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Masters Degrees (Education And Development)

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Do you work – or wish to work – on educational issues in aid agencies, multilateral agencies, NGOs, consultancy and research firms, government ministries and academia?. Read more
Do you work – or wish to work – on educational issues in aid agencies, multilateral agencies, NGOs, consultancy and research firms, government ministries and academia?

This MA has established its reputation over three decades and is highly regarded internationally. Our faculty enjoy a global reputation as leaders in their field and have contributed to education and development policies around the world. You’ll study with students from across the globe and benefit from our large network of alumni.

We expect to offer you five specialisms:
-Teachers: Policy and Practice
-Curriculum, Learning and Society
-Educational Policy and Planning
-Education, Conflict and Peacebuilding
-Critical Higher Education

We link theory with research, policy with practice and the local/national with the global. We critically engage with the educational challenges of low- and middle-income countries. Our teaching helps you to:
-Gain theoretical and practical knowledge relevant to international education and development
-Apply this knowledge creatively and independently to a specific set of circumstances
-Communicate and present ideas and arguments effectively

How will I study?

You take taught modules and produce assessed work (such as a literature review, briefing paper and two essays) related to each module.

You develop and present your dissertation proposal and then write a final dissertation on a topic of your choice.

Alongside our taught modules, we offer a programme of research seminars on relevant theoretical and practical issues. Speakers comprise colleagues from the Centre for International Education and the wider Department of Education, faculty from other departments at Sussex, and invited guests from around the world.

Scholarships

Our aim is to ensure that every student who wants to study with us is able to despite financial barriers, so that we continue to attract talented and unique individuals.

Chancellor's International Scholarship (2017)
-25 scholarships of a 50% tuition fee waiver
-Application deadline: 1 May 2017

HESPAL Scholarship (Higher Education Scholarships Scheme for the Palestinian Territories) (2017)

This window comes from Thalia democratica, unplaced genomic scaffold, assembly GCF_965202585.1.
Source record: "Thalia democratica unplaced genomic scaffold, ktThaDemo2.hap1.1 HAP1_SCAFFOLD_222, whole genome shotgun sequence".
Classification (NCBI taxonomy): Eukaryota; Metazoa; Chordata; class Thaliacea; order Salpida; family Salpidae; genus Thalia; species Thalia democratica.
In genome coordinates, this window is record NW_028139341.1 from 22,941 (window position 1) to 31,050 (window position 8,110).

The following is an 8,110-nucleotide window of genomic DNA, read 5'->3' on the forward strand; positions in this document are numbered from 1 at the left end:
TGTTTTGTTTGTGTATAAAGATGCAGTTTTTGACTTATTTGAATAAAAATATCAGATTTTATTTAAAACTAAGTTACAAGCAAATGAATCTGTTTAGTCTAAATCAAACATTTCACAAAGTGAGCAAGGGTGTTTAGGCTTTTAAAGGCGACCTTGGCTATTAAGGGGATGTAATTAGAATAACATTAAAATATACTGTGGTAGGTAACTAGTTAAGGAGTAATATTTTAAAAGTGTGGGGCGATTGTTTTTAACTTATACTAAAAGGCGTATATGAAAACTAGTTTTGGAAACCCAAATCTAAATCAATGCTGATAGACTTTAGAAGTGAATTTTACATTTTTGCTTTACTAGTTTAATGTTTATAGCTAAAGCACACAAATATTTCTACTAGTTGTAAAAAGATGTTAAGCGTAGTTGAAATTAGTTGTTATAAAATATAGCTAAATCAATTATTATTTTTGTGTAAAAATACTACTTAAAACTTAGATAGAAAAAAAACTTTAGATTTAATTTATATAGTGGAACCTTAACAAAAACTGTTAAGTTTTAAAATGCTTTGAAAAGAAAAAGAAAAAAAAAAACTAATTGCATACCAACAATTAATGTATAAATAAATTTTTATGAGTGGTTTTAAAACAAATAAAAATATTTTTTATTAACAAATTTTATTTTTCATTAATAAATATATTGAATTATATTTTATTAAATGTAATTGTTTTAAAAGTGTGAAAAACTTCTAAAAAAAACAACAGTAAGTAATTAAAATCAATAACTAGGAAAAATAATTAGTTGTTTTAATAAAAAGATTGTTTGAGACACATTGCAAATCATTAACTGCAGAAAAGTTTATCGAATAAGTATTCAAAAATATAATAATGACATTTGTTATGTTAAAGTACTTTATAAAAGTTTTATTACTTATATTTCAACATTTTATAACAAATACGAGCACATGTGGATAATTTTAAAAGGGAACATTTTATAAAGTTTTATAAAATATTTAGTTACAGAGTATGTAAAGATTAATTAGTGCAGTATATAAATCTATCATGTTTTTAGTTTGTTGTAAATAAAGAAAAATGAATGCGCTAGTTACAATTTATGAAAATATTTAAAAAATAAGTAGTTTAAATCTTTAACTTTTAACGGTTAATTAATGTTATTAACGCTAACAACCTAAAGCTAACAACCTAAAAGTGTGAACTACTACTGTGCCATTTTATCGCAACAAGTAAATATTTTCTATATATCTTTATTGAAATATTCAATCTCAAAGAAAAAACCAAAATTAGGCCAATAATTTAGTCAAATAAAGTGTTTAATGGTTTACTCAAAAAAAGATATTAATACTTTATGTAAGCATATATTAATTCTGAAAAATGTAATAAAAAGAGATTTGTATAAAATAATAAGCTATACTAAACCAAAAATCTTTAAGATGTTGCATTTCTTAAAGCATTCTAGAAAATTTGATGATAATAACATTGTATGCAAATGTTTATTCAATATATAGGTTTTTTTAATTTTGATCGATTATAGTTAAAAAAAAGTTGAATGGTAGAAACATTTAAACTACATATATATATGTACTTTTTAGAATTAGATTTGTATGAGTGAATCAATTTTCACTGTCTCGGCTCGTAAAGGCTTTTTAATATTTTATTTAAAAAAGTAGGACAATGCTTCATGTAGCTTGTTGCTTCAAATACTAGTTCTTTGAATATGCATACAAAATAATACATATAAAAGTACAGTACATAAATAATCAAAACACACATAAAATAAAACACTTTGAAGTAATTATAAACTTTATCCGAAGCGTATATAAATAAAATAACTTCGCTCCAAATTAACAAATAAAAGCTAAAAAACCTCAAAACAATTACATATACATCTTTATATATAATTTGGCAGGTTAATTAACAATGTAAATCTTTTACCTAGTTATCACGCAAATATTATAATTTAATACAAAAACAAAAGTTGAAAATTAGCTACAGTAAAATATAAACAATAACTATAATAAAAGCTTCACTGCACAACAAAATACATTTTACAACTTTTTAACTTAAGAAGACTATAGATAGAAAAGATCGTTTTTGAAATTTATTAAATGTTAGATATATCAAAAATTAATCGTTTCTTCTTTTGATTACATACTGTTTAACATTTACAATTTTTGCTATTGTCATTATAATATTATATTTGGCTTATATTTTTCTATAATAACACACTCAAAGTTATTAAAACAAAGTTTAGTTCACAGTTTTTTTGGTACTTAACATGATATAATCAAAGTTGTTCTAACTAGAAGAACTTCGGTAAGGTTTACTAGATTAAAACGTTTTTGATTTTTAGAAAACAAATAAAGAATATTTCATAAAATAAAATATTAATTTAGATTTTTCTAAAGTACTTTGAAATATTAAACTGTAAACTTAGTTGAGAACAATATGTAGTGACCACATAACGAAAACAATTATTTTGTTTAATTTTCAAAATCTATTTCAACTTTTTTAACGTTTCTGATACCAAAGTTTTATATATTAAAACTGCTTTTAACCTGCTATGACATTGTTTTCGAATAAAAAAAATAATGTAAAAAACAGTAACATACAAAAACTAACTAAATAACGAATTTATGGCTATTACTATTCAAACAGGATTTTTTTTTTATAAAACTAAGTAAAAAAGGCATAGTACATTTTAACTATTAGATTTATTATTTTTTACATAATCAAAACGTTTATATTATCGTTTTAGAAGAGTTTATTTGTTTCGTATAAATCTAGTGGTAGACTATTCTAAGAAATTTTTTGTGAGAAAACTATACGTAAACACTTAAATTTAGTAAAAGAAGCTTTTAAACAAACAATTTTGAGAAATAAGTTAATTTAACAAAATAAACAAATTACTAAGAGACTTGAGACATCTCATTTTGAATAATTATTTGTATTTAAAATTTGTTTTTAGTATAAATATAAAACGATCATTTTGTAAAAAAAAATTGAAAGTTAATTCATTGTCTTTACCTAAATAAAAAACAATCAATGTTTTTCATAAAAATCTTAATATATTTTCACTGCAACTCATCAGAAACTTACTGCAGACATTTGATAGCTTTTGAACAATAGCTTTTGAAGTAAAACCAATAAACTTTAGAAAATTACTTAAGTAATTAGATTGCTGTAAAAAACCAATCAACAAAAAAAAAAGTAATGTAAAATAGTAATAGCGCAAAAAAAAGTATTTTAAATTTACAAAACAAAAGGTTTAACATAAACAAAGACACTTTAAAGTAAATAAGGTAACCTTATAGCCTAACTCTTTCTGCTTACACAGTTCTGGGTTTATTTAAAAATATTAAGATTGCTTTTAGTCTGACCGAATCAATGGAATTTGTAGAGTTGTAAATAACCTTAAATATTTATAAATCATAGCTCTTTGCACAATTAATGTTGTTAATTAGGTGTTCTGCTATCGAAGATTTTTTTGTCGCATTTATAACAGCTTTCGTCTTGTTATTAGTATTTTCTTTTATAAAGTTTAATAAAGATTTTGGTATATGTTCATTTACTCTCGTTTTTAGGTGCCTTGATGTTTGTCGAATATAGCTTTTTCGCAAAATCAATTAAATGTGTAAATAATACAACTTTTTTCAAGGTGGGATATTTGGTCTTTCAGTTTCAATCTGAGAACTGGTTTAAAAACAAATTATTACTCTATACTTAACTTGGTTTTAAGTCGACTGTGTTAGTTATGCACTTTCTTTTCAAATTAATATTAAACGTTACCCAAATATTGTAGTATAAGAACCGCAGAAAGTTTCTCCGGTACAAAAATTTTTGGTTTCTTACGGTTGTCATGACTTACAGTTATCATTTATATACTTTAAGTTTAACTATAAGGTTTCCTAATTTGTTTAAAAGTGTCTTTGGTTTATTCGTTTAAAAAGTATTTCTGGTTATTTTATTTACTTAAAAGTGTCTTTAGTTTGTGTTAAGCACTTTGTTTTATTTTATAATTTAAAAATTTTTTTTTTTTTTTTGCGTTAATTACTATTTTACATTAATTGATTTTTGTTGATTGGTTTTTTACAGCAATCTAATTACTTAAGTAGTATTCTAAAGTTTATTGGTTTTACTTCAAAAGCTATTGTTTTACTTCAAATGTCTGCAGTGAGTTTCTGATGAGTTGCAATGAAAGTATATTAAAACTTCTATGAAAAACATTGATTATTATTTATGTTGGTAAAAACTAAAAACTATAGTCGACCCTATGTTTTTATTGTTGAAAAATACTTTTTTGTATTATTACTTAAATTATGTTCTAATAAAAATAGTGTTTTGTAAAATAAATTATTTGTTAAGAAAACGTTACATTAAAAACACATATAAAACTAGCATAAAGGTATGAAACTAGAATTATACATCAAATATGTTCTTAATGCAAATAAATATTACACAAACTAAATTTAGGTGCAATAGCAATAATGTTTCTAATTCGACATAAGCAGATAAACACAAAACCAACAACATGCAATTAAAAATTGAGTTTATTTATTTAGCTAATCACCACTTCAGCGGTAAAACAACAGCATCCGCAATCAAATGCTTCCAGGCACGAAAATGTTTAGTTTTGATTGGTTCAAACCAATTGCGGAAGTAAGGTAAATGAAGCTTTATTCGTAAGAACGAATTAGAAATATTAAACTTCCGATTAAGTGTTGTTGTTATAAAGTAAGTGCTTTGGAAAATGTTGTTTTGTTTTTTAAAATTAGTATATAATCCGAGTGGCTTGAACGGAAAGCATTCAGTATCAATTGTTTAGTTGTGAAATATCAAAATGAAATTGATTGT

-Two full fee waivers in conjuction with maintenance support from the British Council
-Application deadline: 1 January 2017

PGCE First-Generation Scholars Award (2017)
-£600 maintenance award to PGCE students with a household income below £42,875

USA Friends Scholarships (2017)
-A scholarship of an amount equivalent to $10,000 for nationals or residents of the USA on a one year taught Masters degree course.
-Application deadline: 3 April 2017

Careers

Our graduates develop their expertise for work in government departments, development agencies, non-governmental organisations or independent education consultancy. Some go on to study at doctoral level.

Employers of our graduates include:
-The UK Department for International Development
-The Japan International Cooperation Agency (JICA)
-USAID
-The British Council
-UNESCO
-UNICEF
-The World Bank
-Asian Development Bank
-Oxford Policy Management
-Universities
-Government ministries

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This degree explores ways that education can contribute to the development process, both theoretically and empirically, from a variety of perspectives – including human rights, social and human development, and human capital. Read more
This degree explores ways that education can contribute to the development process, both theoretically and empirically, from a variety of perspectives – including human rights, social and human development, and human capital.

The course enables students to understand current debates, and their implications for national and international education strategies. In doing so it locates educational debates within a wider development perspective.

Topics in the core modules include current challenges of education and development, including linguistic and cultural diversity, the education of nomads and other migratory groups, and responses to conflict, HIV/Aids and child-labour. The programme also examines international and national policies and practices, with the aim of providing students with the capacity to contribute to appropriate policy design for educational development.

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Communication for Development is an interdisciplinary field of study and practice, combining studies on culture, communication and development and integrating them with practical fieldwork. Read more